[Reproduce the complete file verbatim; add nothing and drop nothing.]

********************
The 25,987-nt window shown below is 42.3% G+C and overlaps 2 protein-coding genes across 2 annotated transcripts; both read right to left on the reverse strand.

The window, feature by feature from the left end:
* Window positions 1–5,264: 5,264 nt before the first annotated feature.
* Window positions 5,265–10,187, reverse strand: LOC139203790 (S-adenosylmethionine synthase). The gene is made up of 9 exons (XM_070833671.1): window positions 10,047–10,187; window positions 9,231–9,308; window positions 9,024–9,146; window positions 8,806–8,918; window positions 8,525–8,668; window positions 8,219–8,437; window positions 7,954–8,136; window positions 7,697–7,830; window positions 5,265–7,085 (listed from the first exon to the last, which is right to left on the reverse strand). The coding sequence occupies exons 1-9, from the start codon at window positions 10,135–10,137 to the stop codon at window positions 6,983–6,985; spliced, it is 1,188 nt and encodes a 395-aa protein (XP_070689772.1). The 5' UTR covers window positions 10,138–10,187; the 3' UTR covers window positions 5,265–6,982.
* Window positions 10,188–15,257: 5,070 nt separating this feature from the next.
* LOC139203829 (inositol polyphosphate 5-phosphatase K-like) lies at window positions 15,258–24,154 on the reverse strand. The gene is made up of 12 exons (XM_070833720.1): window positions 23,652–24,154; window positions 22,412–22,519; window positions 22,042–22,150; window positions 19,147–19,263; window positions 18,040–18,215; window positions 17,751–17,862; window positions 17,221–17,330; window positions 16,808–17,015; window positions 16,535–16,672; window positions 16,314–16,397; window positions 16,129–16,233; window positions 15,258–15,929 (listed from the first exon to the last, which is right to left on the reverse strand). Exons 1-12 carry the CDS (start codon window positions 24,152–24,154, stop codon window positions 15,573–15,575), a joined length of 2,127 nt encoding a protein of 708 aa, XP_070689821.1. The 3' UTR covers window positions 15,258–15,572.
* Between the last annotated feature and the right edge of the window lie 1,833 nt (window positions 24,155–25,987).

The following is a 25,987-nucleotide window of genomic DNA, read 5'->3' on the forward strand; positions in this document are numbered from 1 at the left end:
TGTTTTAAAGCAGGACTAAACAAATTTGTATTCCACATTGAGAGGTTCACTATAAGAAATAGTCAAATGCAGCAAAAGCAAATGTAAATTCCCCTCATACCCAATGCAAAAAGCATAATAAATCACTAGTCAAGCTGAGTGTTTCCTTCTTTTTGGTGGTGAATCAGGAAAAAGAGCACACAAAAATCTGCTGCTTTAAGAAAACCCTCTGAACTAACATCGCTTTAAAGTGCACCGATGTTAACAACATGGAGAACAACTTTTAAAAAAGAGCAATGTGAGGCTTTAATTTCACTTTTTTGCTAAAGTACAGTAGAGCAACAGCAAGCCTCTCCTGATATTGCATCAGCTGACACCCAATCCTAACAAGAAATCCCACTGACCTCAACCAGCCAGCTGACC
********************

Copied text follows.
The 25,987-nt window shown below is 42.3% G+C and overlaps 2 protein-coding genes across 2 annotated transcripts; both read right to left on the reverse strand.

The window, feature by feature from the left end:
* Window positions 1–5,264: 5,264 nt before the first annotated feature.
* Window positions 5,265–10,187, reverse strand: LOC139203790 (S-adenosylmethionine synthase). The gene is made up of 9 exons (XM_070833671.1): window positions 10,047–10,187; window positions 9,231–9,308; window positions 9,024–9,146; window positions 8,806–8,918; window positions 8,525–8,668; window positions 8,219–8,437; window positions 7,954–8,136; window positions 7,697–7,830; window positions 5,265–7,085 (listed from the first exon to the last, which is right to left on the reverse strand). The coding sequence occupies exons 1-9, from the start codon at window positions 10,135–10,137 to the stop codon at window positions 6,983–6,985; spliced, it is 1,188 nt and encodes a 395-aa protein (XP_070689772.1). The 5' UTR covers window positions 10,138–10,187; the 3' UTR covers window positions 5,265–6,982.
* Window positions 10,188–15,257: 5,070 nt separating this feature from the next.
* LOC139203829 (inositol polyphosphate 5-phosphatase K-like) lies at window positions 15,258–24,154 on the reverse strand. The gene is made up of 12 exons (XM_070833720.1): window positions 23,652–24,154; window positions 22,412–22,519; window positions 22,042–22,150; window positions 19,147–19,263; window positions 18,040–18,215; window positions 17,751–17,862; window positions 17,221–17,330; window positions 16,808–17,015; window positions 16,535–16,672; window positions 16,314–16,397; window positions 16,129–16,233; window positions 15,258–15,929 (listed from the first exon to the last, which is right to left on the reverse strand). Exons 1-12 carry the CDS (start codon window positions 24,152–24,154, stop codon window positions 15,573–15,575), a joined length of 2,127 nt encoding a protein of 708 aa, XP_070689821.1. The 3' UTR covers window positions 15,258–15,572.
* Between the last annotated feature and the right edge of the window lie 1,833 nt (window positions 24,155–25,987).

The following is a 25,987-nucleotide window of genomic DNA, read 5'->3' on the forward strand; positions in this document are numbered from 1 at the left end:
TGTTTTAAAGCAGGACTAAACAAATTTGTATTCCACATTGAGAGGTTCACTATAAGAAATAGTCAAATGCAGCAAAAGCAAATGTAAATTCCCCTCATACCCAATGCAAAAAGCATAATAAATCACTAGTCAAGCTGAGTGTTTCCTTCTTTTTGGTGGTGAATCAGGAAAAAGAGCACACAAAAATCTGCTGCTTTAAGAAAACCCTCTGAACTAACATCGCTTTAAAGTGCACCGATGTTAACAACATGGAGAACAACTTTTAAAAAAGAGCAATGTGAGGCTTTAATTTCACTTTTTTGCTAAAGTACAGTAGAGCAACAGCAAGCCTCTCCTGATATTGCATCAGCTGACACCCAATCCTAACAAGAAATCCCACTGACCTCAACCAGCCAGCTGACC